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Buffer overwrite, HEAP CORRUPTION DETECTED

    Question

  • Hi,

    I wouldn't be asking this but this problem sometimes occurs directly after the line..

    int main(int argc, char **argv[])
    {
    PWCHAR var = (PWCHAR) malloc ((sizeof("some\\string") * sizeof(WCHAR)) + sizeof(WCHAR));

    "HEAP CORRUPTION DETECTED after normal block (#60) at 0x00000000xxxxxxxx."
    "CRT detected the application wrote to memory after the end of the heap buffer."

    The problem never always occurs the same line and sometimes - usually - when I run through the code step by step (F10) lines are executed but the arrow jumps past lines unless I set a specific breakpoint on the line.

    Previously another error that has occurred has been a write to invalid memory. (Error - 0x00000005, ACCESS_DENIED)

    The code seems fine when compiled as 32bit (no problems have ever occurred.) but the problems certainly occur when compiled as 64bit.

    I would like to know if it is possible that code that has been compiled has somehow been corrupted and is causing this error. I ask this only because I have had the HEAP CORRUPTION error occurred directly after the first run statement.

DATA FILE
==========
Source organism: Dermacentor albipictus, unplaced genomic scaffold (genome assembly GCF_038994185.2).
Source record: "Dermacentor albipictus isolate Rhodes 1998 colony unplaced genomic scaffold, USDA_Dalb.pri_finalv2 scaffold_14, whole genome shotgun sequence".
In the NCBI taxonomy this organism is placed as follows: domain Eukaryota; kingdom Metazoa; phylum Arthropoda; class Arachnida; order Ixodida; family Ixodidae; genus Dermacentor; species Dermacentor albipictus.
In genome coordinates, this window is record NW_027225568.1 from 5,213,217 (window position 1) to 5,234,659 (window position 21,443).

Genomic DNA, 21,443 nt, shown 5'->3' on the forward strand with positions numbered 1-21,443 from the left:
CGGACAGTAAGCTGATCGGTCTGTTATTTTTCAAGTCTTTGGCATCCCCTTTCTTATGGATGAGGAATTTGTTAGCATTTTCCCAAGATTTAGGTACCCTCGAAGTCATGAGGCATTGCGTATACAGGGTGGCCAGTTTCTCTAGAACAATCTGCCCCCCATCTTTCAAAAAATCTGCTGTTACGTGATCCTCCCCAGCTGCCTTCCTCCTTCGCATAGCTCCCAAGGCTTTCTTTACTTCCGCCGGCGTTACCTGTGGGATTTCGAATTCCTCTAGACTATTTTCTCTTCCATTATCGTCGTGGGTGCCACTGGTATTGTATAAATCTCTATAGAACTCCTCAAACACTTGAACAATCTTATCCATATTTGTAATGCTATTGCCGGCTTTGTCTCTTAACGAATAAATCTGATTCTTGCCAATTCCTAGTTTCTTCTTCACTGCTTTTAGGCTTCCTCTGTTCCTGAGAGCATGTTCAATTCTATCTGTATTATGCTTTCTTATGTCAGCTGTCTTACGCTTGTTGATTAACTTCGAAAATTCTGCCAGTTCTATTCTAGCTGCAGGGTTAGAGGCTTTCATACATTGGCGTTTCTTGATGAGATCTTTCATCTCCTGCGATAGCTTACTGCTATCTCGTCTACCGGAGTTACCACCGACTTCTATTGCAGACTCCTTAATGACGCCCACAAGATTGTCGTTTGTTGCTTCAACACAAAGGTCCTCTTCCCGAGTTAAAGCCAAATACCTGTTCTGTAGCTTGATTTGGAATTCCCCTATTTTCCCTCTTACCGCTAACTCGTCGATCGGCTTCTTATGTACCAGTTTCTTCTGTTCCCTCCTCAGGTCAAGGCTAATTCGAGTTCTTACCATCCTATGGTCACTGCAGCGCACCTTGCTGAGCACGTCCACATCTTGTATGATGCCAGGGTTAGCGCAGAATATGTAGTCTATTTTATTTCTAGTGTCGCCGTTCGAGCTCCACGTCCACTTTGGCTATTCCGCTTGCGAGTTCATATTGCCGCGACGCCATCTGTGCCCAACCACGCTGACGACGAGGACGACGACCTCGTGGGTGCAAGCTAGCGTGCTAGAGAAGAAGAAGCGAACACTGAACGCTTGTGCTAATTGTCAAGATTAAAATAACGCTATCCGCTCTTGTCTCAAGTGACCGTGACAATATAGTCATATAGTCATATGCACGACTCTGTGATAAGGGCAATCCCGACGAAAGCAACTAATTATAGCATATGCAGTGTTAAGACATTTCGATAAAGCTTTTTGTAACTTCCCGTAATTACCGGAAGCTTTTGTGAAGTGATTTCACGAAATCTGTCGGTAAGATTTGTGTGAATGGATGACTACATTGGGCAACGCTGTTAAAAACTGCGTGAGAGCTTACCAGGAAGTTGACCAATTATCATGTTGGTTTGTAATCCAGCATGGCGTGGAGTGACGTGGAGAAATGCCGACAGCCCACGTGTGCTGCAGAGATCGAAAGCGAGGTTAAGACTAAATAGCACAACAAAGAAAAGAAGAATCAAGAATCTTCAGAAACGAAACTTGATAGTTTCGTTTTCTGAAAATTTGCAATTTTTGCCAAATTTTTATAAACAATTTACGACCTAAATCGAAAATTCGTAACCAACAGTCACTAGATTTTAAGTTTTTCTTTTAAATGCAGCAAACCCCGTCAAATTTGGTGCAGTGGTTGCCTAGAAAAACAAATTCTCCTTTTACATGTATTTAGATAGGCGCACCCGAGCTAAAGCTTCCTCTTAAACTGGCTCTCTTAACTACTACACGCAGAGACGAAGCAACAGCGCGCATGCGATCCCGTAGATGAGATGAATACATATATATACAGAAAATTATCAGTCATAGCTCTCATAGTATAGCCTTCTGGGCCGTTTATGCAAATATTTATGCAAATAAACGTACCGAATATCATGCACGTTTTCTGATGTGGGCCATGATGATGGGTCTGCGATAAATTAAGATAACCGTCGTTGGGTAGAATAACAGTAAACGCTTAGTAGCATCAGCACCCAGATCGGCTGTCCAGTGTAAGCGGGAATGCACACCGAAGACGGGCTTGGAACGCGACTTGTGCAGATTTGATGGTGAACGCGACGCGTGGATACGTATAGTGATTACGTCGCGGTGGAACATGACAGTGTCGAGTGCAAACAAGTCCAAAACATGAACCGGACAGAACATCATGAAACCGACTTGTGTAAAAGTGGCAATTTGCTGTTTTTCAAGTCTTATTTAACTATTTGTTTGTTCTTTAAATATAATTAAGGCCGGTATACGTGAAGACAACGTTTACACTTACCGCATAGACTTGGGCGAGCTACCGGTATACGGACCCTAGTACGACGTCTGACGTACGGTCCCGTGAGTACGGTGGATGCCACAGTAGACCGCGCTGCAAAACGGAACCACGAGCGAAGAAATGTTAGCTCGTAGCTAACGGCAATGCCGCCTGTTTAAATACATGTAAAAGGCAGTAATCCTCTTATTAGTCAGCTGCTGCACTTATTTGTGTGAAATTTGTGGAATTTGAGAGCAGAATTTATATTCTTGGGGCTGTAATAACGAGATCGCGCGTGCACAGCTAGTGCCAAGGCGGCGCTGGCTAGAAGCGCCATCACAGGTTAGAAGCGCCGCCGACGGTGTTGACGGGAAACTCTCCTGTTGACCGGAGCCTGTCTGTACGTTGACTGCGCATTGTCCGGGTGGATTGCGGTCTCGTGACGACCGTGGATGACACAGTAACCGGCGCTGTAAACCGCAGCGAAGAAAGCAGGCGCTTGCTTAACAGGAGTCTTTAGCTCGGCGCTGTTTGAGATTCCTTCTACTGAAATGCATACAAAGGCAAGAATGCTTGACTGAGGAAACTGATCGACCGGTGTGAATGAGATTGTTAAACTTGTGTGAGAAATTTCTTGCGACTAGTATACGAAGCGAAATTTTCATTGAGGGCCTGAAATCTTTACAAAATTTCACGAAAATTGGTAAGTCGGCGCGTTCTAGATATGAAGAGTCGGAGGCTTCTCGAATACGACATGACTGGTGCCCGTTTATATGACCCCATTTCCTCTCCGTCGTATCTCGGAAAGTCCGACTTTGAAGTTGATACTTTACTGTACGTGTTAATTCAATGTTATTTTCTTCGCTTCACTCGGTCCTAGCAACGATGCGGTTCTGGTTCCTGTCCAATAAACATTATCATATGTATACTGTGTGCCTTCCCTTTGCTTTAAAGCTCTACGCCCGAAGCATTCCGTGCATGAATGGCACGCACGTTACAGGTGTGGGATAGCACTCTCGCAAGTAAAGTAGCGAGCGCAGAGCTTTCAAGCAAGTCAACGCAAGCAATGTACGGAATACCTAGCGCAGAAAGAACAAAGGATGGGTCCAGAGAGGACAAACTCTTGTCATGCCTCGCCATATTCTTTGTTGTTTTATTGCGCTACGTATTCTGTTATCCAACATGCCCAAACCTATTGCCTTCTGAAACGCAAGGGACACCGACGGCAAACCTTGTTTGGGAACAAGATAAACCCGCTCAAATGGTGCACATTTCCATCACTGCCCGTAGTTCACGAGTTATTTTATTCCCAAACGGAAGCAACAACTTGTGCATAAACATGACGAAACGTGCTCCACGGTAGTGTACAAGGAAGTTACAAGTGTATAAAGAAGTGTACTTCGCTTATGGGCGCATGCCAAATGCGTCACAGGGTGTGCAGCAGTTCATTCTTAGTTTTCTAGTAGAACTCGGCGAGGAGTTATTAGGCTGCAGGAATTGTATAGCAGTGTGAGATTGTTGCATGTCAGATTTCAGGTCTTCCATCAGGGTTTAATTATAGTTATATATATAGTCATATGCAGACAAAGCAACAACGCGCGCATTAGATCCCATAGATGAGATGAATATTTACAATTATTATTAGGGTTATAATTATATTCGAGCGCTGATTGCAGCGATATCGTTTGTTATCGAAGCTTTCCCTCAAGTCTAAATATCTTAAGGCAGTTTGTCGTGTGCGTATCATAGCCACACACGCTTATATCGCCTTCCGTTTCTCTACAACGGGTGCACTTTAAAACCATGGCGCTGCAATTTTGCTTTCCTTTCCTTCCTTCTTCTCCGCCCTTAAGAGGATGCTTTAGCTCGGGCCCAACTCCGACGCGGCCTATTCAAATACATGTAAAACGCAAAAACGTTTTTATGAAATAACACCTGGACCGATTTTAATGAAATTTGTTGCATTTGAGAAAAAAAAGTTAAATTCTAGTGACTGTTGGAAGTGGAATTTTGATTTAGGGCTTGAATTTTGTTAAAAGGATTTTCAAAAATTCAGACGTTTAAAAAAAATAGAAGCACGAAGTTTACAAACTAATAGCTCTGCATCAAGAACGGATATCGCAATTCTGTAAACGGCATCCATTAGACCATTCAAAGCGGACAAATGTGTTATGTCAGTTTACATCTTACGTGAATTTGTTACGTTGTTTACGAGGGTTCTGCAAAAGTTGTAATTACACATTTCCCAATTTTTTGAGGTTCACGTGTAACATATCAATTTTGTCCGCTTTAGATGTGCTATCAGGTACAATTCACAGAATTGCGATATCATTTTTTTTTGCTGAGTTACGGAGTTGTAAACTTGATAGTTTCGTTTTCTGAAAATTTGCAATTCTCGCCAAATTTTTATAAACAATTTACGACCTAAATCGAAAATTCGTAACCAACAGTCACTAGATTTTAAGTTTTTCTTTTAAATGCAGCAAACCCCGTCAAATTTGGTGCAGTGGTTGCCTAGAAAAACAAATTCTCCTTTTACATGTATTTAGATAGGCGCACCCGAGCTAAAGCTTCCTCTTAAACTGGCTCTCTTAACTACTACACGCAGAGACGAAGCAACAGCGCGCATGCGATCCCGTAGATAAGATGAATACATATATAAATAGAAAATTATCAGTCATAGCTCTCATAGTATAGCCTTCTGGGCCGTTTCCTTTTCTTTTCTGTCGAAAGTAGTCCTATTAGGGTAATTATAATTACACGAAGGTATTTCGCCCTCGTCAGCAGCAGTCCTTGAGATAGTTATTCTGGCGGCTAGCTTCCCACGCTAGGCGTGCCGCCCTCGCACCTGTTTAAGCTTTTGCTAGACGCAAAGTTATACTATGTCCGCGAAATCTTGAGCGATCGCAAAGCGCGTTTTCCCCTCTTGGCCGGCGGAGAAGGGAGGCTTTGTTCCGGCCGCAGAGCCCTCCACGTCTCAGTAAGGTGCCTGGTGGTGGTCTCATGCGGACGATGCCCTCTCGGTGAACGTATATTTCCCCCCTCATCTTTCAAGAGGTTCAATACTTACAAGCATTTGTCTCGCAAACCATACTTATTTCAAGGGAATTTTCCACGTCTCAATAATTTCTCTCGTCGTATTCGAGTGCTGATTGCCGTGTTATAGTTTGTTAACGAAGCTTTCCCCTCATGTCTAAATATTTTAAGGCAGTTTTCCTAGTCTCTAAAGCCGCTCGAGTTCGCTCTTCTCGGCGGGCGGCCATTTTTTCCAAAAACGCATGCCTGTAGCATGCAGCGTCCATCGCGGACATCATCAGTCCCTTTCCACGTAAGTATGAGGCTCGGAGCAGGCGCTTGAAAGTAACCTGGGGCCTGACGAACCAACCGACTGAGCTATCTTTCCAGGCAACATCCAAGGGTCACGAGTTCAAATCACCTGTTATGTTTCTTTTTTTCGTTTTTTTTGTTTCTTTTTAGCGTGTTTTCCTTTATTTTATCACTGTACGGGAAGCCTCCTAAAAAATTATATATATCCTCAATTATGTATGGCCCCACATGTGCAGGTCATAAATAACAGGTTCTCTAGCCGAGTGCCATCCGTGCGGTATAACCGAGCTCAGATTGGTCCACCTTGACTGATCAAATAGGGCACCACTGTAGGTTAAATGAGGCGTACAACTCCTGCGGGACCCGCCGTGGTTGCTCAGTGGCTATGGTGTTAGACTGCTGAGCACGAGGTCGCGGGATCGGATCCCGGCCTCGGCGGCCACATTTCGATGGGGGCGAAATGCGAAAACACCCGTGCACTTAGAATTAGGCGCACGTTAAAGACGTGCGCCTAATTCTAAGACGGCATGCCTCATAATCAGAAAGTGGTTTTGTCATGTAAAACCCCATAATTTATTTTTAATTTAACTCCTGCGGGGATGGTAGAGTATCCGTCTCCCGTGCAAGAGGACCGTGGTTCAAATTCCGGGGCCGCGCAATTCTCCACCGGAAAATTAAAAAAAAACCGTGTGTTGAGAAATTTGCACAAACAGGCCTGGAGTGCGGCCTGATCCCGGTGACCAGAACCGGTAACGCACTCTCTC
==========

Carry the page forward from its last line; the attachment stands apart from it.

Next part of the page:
Thankyou, I really need the help.

    Wednesday, May 09, 2012 3:29 PM

Answers

  • Heap corruptions are caused by writing too much to a memory buffer, and that is never a compiler error.

    Heap corruptions only manifest the next time you try to do something with the heap itself, like allocate more memory or free a block of memory, so it wouldn't occur after you overwrite the end of the buffer.

    As for the debugger jumping past lines, is your configuration set to release? When it optimises code, it may remove lines completely. The debugger will just not go onto those lines. If you want the best possible debug experience, make sure it is set to the debug configuration.

    For a simple way of causing a heap corruption, try the following code. It will always trigger on the free line.

    int wmain()
    {
    	wchar_t *mystr = (wchar_t*)malloc(24);
    
    	wcscpy(mystr, L"a longer string");
    
    	free(mystr); //will break here
    	mystr = nullptr;
    
    	return 0;
    }

    This causes a heap corruption because obviously the buffer can only store 12 characters (including the null terminator) and you copy more than that to the buffer. The obvious way to fix this is to increase the size of the buffer.

    If you want more help though, provide code. Either your actual code or a small sample that reproduces the same issue.


    This is a signature

    Any samples given are not meant to have error checking or show best practices. They are meant to just illustrate a point. I may also give inefficient code or introduce some problems to discourage copy/paste coding. This is because the major point of my posts is to aid in the learning process.

    Do you want Visual Studio 11 Express to be freely installable on Windows 7 and able to write regular C++ applications? Please vote for this.